Frequently Asked Questions

Access

How can I find out what journals are available?

The A-Z list of e-Journals is a searchable and browsable list of journals Library users currently have access to.

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How do I access library resources remotely?

Online access to journals and other scientific literature now requires you to log in using CIT credentials and enter your CIT credentials.

We recommend using the links on our Research Resources page page or the search box on the NCAR Library home page to ensure that you are logged in.

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How do I access journal articles?

You may search for journal articles via subscribed databases. There is not a centralized way to search for articles across databases so please feel free to use an external service such as Google Scholar or Web of Science to help you find articles.

The library provides access to many printed and electronic journals. Printed journals can be located by searching in the NCAR Library catalog using the search criteria of "journal titles". E-journals can be accessed and searched by titles A-Z or by subject.

Note: You must be logged in to access most e-journal articles.  Learn more about journal access.

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What on-line resources are available in the library?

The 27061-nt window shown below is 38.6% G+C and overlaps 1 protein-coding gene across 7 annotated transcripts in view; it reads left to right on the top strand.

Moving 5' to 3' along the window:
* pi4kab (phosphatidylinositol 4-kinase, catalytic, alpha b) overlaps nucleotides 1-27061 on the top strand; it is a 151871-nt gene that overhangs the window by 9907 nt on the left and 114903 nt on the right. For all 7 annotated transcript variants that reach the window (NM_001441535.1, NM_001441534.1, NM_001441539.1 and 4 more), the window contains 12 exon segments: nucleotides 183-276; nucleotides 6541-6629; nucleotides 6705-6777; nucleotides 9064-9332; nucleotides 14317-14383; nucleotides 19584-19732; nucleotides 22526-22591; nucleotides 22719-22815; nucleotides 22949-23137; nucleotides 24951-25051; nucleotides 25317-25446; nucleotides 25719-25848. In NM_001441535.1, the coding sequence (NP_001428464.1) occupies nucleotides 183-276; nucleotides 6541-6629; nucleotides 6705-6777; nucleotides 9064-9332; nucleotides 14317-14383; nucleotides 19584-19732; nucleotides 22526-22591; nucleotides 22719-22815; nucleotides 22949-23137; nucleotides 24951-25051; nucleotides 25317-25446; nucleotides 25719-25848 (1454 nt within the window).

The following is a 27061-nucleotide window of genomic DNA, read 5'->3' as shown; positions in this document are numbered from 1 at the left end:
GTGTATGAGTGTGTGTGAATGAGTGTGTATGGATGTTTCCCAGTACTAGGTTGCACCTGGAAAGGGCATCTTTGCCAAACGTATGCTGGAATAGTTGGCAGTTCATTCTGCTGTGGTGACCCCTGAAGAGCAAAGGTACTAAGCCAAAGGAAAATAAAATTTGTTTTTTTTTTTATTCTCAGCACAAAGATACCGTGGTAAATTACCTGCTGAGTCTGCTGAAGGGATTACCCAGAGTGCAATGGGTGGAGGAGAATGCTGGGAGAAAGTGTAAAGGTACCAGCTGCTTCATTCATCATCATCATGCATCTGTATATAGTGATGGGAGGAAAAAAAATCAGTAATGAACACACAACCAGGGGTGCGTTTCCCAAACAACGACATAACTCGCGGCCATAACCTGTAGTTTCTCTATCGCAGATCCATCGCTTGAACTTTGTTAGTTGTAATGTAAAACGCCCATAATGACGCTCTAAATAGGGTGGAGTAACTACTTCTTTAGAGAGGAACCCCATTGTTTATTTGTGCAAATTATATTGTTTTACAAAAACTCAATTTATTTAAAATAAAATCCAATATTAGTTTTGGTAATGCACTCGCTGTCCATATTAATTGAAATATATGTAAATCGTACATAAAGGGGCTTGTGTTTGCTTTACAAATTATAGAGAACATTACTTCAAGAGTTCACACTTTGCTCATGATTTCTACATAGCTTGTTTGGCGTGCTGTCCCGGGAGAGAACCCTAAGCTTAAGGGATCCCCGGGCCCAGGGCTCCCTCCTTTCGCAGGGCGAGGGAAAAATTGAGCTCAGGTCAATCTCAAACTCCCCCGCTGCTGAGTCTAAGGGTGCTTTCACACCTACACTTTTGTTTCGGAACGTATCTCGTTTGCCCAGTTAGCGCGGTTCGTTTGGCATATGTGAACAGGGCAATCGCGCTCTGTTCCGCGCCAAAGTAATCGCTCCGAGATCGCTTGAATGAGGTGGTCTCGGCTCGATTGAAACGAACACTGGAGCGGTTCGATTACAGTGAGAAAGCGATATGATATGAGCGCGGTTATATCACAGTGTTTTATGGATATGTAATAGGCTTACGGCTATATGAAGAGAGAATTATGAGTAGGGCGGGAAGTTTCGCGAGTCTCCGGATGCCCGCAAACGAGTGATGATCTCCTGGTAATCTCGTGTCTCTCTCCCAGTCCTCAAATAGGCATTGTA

The Library offers access to many on-line resources. You can find these websites listed on our research resources page.

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How do I find journal articles by title?

To locate an article by title, use the search box on the NCAR Library home page to search for articles via Google Scholar. You can also search for articles by title from Web of Science or Google Scholar which are available on our Research Resources page.

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How do I find journal articles by DOI?

To get to an article by DOI, use the search box on the NCAR Library home page and choose “Access by DOI”.

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What if I cannot access an article I want?